I am not particularly into believing the popular wisdom that phrases such as “every cloud has a silver lining” allegedly conjure up. But in the case of Donald Trump’s triumph, maybe it is possible to affirm that thanks to his threats and grotesque hand slapping, he has shaken the Mexican conscious, especially in terms of the more than six million undocumented Mexicans that
live in the United States, as well as in terms of the unresolved issues of the North American Free Trade Agreement (NAFTA).

This effect can be clearly seen when compared to the high number of deportations that were carried out during the eight years of Barak Obama’s government. Despite the record amount of deportations, the activism and initiatives in defense of the Mexican migrants happened little by little. In Obama’s smooth way, his discourse was always in favor of human rights, and his pretext to proceed with the deportations as a demonstration of political will towards the Republicans in order to get approval for the integral migratory reform and the Deferred Action for Childhood Arrivals (DACA) initiative, numbed the reflexes to defend our communities abroad. Nearly three million deportations during these eight years and there was not an important budgetary change for the Ministry of Foreign Affairs to strengthen the labor of the protection of the consulates.

In the comfortable agreement with the Obama administration, the Mexican government took on the sad role of “Chief Deporter” of Central American migrants and proceeded to militarize the southern border

Likewise there were no budgetary improvements along the lines of the Ministry of the Interior or of the National Institute of Migration, destined to the protection of migrants. On the contrary, in the comfortable agreement with the Obama administration, the Mexican government took on the sad role of “Chief Deporter” of Central American migrants and proceeded to militarize the southern border; that is the meaning of the Southern border Plan.

Donald Trump’s unexpected triumph was a shock of thousands of volts, and one of those was healthy. The illusion that Trump would assume a presidential role was soon shattered: every appointment, every Executive Order, every memorandum… they proved that the anti-Mexican verbosity employed throughout the campaign would continue to be present in the public policies of the new administration.

In the civil society, two noticeable initiatives emerged: the Agenda Migrante, driven by Eunice Rendón, Jorge Castañeda and Héctor Aguilar Camín; and Operation Monarch in the Republican Senate. In the United States, the years of work and experience gathered in the most active Mexican consulates–which immediately provided a great wealth of information about the possible modus operandi of the coming deportations–allowed for the activating of contact networks with well-organized Mexican and Central American communities settled “on the other side.”

In the Mexican Congress, where we have not managed to move a millimeter of the budget received in tax to foreign affairs, what has been achieved is the administration’s commitment to dedicate the thousand million pesos that the National Electoral Institute had renounced for the construction of a new building for consulates. Members of the Commissions for Foreign Affairs, from both Chambers, go over the consulates and interview with local police, U.S. authorities, Immigration and Customs Enforcement (ICE) and owners of detention centers, to make them aware that we are of the violations of rights of Mexicans and Central Americans, and we are entering into dialogue with the local and federal legislators, we unite our strengths against anti-Mexican initiatives, like in Arizona, and we support Sanguinary City initiatives such as in California.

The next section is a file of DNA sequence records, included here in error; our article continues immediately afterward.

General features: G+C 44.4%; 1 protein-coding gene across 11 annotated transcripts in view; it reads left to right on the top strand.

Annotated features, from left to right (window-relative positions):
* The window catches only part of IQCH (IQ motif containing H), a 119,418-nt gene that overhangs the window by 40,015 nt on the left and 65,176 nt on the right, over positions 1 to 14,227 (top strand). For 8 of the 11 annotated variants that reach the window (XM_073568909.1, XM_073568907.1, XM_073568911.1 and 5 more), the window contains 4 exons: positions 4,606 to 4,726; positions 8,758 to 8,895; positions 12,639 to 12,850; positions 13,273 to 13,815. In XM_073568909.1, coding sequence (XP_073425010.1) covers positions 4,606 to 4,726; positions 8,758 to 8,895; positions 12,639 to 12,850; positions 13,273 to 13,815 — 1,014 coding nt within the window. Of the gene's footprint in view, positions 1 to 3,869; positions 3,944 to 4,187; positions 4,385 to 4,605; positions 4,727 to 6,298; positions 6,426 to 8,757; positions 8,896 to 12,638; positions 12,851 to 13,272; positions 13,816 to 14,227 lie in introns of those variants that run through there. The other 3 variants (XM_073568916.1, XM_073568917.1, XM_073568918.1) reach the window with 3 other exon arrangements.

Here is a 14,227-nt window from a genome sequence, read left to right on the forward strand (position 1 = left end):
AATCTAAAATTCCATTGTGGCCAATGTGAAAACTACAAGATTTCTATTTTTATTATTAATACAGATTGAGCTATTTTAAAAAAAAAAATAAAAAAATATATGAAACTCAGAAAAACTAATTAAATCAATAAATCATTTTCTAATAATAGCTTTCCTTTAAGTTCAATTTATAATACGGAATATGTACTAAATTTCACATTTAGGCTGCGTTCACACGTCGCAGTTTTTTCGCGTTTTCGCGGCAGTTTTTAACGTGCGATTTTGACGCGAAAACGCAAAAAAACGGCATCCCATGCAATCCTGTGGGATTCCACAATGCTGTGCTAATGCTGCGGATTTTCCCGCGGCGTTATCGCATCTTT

Ironies from history, but perhaps we have to thank the worst president in the recent history of the United States for waking Mexico up

In particular, the Agenda Migrante became a forum in which Mexican governmental authorities from both sides of the border, migrant organizations (also from both sides of the border), legislators, journalists and lawyers specializing in migration came together. This initiative gained the trust of migrants who were at risk of being deported. We listened to their testimonies, their experiences and frustrations when trying to go back and live in Mexico, their stays in detention centers, their specific petitions: legal defense to lengthen their stay in the United States, legal orientation to protect their children and property in the case of deportation, obtaining appropriate identity papers that work in Mexico, opportunities for reintegration.

The reality soon hit that this was a far cry away from adequately serving the migrants. The initiatives and good intentions take time to be implemented, bureaucratic habits are difficult to break and there is an ever increasing number of deportees with a different profile to those deported in the previous administration, who have been living in the United States for longer, being well integrated in their communities and not having committed any relevant crimes, this proves what the Mexican authorities and initiatives need to do and the challenges they face.

In terms of the North American Free Trade Agreement (NAFTA), I would only add that the arrival of president Trump has also been useful to put pressure on the abysmal salary gap between the United States and Mexico. Many of us have reported the precariousness of the minimum wage and we have campaigned for it to be improved, but this has only been taken seriously when this indefensible injustice threatens the continuity of NAFTA. Ironies from history, but perhaps we have to thank the worst president in the recent history of the United States for waking Mexico up.